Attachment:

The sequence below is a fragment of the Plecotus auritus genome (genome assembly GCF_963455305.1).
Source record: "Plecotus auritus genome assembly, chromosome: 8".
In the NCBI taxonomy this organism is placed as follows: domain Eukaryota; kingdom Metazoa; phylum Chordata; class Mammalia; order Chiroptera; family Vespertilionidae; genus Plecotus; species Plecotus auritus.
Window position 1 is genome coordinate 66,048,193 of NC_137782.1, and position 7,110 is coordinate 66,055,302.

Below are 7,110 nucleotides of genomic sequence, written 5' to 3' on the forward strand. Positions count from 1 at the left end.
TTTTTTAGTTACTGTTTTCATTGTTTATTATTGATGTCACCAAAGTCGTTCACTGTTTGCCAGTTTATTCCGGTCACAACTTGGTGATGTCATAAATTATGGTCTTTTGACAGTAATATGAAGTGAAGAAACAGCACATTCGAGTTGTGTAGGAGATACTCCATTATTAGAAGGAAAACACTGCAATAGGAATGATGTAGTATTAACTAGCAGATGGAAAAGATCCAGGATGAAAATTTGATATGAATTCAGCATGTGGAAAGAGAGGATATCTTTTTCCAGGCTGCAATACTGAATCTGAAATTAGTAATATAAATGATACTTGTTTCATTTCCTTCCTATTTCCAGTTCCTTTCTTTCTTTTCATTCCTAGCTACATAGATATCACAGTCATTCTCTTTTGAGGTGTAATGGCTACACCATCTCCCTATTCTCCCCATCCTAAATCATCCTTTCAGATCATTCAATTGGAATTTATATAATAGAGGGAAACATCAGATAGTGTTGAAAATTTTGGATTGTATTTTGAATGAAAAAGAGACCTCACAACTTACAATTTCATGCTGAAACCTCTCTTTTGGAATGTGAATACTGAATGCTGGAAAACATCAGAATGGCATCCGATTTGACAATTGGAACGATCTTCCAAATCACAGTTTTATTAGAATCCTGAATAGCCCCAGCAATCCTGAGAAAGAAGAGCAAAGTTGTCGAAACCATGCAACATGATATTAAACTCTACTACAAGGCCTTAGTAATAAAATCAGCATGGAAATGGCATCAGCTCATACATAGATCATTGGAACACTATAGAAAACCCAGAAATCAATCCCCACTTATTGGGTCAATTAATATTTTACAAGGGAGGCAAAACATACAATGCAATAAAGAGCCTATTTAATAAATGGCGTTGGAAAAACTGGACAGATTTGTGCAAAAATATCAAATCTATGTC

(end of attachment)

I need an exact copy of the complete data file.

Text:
The sequence below is a fragment of the Plecotus auritus genome (genome assembly GCF_963455305.1).
Source record: "Plecotus auritus genome assembly, chromosome: 8".
In the NCBI taxonomy this organism is placed as follows: domain Eukaryota; kingdom Metazoa; phylum Chordata; class Mammalia; order Chiroptera; family Vespertilionidae; genus Plecotus; species Plecotus auritus.
Window position 1 is genome coordinate 66,048,193 of NC_137782.1, and position 7,110 is coordinate 66,055,302.

Below are 7,110 nucleotides of genomic sequence, written 5' to 3' on the forward strand. Positions count from 1 at the left end.
TTTTTTAGTTACTGTTTTCATTGTTTATTATTGATGTCACCAAAGTCGTTCACTGTTTGCCAGTTTATTCCGGTCACAACTTGGTGATGTCATAAATTATGGTCTTTTGACAGTAATATGAAGTGAAGAAACAGCACATTCGAGTTGTGTAGGAGATACTCCATTATTAGAAGGAAAACACTGCAATAGGAATGATGTAGTATTAACTAGCAGATGGAAAAGATCCAGGATGAAAATTTGATATGAATTCAGCATGTGGAAAGAGAGGATATCTTTTTCCAGGCTGCAATACTGAATCTGAAATTAGTAATATAAATGATACTTGTTTCATTTCCTTCCTATTTCCAGTTCCTTTCTTTCTTTTCATTCCTAGCTACATAGATATCACAGTCATTCTCTTTTGAGGTGTAATGGCTACACCATCTCCCTATTCTCCCCATCCTAAATCATCCTTTCAGATCATTCAATTGGAATTTATATAATAGAGGGAAACATCAGATAGTGTTGAAAATTTTGGATTGTATTTTGAATGAAAAAGAGACCTCACAACTTACAATTTCATGCTGAAACCTCTCTTTTGGAATGTGAATACTGAATGCTGGAAAACATCAGAATGGCATCCGATTTGACAATTGGAACGATCTTCCAAATCACAGTTTTATTAGAATCCTGAATAGCCCCAGCAATCCTGAGAAAGAAGAGCAAAGTTGTCGAAACCATGCAACATGATATTAAACTCTACTACAAGGCCTTAGTAATAAAATCAGCATGGAAATGGCATCAGCTCATACATAGATCATTGGAACACTATAGAAAACCCAGAAATCAATCCCCACTTATTGGGTCAATTAATATTTTACAAGGGAGGCAAAACATACAATGCAATAAAGAGCCTATTTAATAAATGGCGTTGGAAAAACTGGACAGATTTGTGCAAAAATATCAAATCTATGTC